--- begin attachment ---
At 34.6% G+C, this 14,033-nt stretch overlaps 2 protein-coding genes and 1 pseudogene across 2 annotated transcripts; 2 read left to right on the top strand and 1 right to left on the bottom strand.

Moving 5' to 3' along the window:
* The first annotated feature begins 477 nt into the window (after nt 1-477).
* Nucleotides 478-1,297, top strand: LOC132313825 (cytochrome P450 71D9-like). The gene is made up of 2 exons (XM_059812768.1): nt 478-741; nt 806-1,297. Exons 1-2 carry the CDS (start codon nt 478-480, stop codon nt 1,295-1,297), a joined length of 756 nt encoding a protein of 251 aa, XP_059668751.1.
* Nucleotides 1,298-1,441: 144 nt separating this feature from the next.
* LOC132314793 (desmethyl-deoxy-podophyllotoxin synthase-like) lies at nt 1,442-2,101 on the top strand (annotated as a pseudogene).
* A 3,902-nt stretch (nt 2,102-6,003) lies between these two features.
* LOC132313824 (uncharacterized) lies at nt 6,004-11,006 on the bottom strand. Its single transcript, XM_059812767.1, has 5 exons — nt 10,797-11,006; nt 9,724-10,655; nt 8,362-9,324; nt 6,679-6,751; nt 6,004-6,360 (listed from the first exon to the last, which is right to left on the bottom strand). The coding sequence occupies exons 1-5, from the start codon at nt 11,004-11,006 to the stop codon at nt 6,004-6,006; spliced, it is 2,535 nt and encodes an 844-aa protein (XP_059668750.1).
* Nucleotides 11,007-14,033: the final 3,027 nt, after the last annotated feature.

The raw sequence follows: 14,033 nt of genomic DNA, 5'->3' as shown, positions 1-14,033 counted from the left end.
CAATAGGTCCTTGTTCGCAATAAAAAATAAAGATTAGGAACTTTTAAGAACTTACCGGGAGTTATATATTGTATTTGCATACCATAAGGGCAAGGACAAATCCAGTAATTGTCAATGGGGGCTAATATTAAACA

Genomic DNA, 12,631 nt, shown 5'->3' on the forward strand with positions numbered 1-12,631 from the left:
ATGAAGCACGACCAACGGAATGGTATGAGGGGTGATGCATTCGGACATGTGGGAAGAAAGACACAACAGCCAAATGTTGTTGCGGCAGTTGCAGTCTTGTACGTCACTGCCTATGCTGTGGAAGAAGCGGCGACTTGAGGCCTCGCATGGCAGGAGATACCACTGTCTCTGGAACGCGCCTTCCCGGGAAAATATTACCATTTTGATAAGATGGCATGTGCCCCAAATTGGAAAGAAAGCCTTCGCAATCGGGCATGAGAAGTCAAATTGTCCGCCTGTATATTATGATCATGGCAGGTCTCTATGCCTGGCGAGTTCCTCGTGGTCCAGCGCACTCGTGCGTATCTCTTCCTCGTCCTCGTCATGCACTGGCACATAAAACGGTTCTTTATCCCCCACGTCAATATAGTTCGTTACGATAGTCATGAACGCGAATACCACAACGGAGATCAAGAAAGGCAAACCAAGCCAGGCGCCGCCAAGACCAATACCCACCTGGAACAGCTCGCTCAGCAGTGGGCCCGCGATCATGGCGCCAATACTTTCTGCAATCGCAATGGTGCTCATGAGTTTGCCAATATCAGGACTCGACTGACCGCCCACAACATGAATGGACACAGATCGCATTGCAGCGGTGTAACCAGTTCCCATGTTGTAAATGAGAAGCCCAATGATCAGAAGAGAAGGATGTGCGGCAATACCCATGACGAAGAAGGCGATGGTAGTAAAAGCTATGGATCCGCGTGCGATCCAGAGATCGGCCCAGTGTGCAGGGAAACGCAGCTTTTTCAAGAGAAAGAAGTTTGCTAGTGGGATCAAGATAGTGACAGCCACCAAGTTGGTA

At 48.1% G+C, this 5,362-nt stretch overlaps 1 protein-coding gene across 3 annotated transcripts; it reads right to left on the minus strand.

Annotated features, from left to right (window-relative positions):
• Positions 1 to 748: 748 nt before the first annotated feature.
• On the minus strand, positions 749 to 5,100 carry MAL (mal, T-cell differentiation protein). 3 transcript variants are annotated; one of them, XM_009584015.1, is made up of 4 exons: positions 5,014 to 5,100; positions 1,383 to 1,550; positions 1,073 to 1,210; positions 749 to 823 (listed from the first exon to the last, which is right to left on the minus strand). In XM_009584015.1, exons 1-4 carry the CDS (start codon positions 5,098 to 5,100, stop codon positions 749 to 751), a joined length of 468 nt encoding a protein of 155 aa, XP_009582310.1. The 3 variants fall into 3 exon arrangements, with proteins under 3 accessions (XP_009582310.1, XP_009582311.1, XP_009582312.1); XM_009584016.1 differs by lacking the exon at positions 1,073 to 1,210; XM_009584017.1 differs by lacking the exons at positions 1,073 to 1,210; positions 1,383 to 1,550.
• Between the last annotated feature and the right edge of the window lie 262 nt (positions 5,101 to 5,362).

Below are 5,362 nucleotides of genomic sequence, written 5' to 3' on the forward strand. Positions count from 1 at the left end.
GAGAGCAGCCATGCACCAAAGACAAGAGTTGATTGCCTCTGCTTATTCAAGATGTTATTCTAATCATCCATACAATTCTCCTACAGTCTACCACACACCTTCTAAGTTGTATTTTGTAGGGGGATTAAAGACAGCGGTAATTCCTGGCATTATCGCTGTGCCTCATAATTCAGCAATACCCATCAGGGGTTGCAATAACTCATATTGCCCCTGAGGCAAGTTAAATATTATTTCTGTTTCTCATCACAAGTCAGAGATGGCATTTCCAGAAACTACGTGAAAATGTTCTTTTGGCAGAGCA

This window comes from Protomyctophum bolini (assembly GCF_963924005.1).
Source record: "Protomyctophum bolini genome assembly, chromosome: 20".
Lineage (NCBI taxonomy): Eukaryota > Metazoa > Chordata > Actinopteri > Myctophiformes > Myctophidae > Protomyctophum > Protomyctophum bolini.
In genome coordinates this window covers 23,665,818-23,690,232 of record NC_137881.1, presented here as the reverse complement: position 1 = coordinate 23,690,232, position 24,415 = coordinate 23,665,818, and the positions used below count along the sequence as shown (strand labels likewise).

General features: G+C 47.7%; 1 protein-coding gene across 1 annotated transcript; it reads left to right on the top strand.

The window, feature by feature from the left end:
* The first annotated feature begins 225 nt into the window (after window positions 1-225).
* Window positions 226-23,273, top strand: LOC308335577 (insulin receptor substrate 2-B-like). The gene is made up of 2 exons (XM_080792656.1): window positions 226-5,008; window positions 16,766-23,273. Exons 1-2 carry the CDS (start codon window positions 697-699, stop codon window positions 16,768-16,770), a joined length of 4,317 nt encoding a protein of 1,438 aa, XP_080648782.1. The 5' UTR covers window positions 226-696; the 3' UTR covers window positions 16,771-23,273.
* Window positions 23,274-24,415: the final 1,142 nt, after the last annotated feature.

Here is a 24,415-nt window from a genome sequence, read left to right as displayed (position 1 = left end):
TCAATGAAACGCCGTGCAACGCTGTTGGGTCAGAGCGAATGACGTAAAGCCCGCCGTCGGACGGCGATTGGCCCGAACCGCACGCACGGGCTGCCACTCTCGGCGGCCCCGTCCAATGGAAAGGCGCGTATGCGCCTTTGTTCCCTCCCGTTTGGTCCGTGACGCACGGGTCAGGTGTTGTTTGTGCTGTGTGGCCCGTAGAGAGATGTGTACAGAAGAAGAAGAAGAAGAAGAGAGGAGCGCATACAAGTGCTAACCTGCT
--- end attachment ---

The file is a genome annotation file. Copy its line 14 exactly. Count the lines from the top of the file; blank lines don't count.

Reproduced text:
At 48.1% G+C, this 5,362-nt stretch overlaps 1 protein-coding gene across 3 annotated transcripts; it reads right to left on the minus strand.